29. Seen a total eclipse. Yes, in 1979 at Portland, Oregon. I was at the Rose Garden in Portland with many others. Someone yelled “Author, Author” and we all applauded.
30. Watched a sunrise or sunset. Bazillions of times. My favorite sunsets have been in Wyoming.
31. Hit a home run. I was a crappy baseball player.
32. Been on a cruise. Yes, thanks to the US Navy. I have ridden on the Alaska Ferries a few times, too.
33. Seen Niagara Falls in person. No.
34. Visited the birthplace of your ancestors. No, but I have been to the grade school that one of my grandmothers attended.
35. Seen an Amish community. No, but I have traveled in northern Ohio and seen many horse drawn carriages on the roads.
36. Taught yourself a new language. I have purchased Rosetta Stone Spanish and am struggling with it.
37. Had enough money to be truly satisfied. Never, but I do recall a time where I said to myself (in all truth) “I am debt free!”
38. Seen the Leaning Tower of Pisa in person. No.
39. Gone rock (wall) climbing. No.
40. Seen Michelangelo’s David. No, but have seen the replica at Forest Lawn in Glendale, California.
41. Sung karaoke. One time. And that was enough.
42. Seen Old Faithful geyser erupt. Yes, on my honeymoon, would you believe?
43. Bought a stranger a meal at a restaurant. No.
44. Visited Africa. No, but I am doing some reading about Africa at this time.
45. Walked on a beach by moonlight. Yes, a few times.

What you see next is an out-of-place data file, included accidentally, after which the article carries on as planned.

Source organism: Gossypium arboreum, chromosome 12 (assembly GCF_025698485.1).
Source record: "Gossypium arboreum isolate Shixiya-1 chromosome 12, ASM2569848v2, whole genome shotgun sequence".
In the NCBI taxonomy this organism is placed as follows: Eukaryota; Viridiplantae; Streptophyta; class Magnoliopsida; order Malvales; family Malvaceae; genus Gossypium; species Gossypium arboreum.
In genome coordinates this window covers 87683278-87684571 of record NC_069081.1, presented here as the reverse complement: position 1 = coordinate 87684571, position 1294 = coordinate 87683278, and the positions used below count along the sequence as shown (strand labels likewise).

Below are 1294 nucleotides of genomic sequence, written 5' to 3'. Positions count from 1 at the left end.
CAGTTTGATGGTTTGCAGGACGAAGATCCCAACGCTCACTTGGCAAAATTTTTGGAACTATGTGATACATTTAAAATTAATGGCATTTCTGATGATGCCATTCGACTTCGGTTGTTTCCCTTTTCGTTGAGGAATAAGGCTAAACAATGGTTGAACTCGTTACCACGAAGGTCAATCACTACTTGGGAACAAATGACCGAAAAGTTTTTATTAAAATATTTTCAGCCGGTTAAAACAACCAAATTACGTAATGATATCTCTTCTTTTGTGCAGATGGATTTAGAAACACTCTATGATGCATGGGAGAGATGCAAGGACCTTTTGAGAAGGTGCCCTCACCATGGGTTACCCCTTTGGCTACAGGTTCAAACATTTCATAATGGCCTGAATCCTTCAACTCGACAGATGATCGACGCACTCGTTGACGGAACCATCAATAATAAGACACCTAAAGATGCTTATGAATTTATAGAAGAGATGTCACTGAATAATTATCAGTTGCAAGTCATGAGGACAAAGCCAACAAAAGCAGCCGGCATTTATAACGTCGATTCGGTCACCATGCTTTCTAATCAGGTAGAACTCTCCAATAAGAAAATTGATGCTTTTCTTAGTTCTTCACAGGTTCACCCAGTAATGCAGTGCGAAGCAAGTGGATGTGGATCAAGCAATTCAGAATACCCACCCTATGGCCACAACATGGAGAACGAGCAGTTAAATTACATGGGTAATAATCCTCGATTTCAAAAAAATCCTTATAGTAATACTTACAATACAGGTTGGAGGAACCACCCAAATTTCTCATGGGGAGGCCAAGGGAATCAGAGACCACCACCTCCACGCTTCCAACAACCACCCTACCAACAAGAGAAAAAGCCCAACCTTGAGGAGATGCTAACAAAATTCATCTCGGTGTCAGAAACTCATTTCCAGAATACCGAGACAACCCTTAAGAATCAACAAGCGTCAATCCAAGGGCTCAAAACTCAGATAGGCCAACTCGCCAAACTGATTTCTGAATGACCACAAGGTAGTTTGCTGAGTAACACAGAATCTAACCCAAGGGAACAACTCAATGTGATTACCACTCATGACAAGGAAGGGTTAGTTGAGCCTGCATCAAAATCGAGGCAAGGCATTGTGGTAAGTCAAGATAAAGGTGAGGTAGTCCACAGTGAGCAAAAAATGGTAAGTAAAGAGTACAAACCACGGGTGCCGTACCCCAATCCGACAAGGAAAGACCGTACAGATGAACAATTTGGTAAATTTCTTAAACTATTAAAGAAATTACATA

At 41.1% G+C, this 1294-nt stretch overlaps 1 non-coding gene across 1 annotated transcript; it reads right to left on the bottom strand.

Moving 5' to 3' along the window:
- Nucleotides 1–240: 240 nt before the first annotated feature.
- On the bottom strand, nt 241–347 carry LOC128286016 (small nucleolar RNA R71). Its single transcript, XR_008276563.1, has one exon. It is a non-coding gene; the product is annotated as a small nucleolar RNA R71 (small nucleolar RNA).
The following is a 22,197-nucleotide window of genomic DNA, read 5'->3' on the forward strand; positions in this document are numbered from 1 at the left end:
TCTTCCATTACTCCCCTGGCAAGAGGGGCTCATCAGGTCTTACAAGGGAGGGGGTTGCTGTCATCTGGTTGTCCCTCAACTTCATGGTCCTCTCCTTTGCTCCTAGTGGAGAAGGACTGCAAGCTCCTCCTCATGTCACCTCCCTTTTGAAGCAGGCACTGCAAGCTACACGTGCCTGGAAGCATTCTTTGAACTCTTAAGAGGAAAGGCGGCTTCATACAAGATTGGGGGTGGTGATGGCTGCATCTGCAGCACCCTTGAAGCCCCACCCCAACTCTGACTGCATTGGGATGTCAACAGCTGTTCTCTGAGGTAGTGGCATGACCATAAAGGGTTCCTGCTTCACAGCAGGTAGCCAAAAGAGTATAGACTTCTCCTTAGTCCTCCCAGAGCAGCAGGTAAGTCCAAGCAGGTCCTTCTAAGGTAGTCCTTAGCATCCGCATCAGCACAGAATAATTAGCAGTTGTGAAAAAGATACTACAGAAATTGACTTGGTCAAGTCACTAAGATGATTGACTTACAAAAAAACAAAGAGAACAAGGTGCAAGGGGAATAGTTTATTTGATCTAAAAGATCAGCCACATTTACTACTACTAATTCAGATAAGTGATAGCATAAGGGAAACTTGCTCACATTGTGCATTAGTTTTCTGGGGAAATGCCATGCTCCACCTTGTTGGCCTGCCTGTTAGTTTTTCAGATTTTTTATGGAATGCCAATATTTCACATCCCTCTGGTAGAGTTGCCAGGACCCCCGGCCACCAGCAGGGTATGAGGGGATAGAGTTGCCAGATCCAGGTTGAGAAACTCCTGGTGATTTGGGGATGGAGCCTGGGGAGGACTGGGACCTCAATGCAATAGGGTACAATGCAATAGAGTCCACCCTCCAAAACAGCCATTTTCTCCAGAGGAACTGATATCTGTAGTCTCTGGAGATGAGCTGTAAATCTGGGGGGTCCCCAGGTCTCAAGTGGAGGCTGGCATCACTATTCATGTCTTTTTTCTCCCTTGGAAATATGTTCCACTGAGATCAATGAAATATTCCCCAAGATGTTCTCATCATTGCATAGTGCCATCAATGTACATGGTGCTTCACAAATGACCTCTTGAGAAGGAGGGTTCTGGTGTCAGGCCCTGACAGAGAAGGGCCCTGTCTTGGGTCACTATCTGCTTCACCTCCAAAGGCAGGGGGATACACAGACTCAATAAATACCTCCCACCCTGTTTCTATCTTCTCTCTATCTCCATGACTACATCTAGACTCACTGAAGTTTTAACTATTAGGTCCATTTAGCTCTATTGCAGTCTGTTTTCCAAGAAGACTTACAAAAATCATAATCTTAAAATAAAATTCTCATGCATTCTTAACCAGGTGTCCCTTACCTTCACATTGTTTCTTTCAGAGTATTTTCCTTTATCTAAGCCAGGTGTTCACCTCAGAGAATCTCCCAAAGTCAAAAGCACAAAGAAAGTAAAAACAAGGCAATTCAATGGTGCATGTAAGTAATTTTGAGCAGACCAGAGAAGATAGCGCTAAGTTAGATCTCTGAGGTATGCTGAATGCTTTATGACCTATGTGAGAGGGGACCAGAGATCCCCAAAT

46. Been transported in an ambulance. No.
47. Had your portrait painted drawn. I’ve had a caricature done once or twice.
48. Gone deep sea fishing. Not deep sea, but have fished from a boat on the inland waters of Southeastern Alaska.
49. Seen the Sistine Chapel in person. No.
50. Been to the top of the Eiffel Tower in Paris. No and not even in Las Vegas.
51. Gone scuba diving or snorkeling. Snorkeling. When I was in the Navy in San Diego I used to go to La Jolla Cove and snorkel.
52. Kissed in the rain. Of course.
53. Played in the mud. Duh, I was a kid.
54. Gone to a drive-in theater. Yes. The only time I can remember was seeing “Colossus, the Forbin Project” in Parkland, Washington.
55. Been in a movie. Don’t think so.
56. Visited the Great Wall of China. No.
57. Started a business. Yes, but I was a miserable failure doing it full time. Now I do the same thing part-time with mild success.
58. Taken a martial arts class. Never interested in doing this.
59. Visited Russia. No. But my brother and his family did, and saw Gorbachev in the Kremlin.
60. Served at a soup kitchen. No.
61. Sold Girl Scout Cookies. No, but I have bought some.
62. Gone whale watching. I saw some from the deck of the USS Saratoga while in the Indian Ocean.
63. Got flowers for no reason. No.
64. Donated blood, platelets or plasma. I tried to, but I had a mild case of hepatitis as a kid and they don’t want it.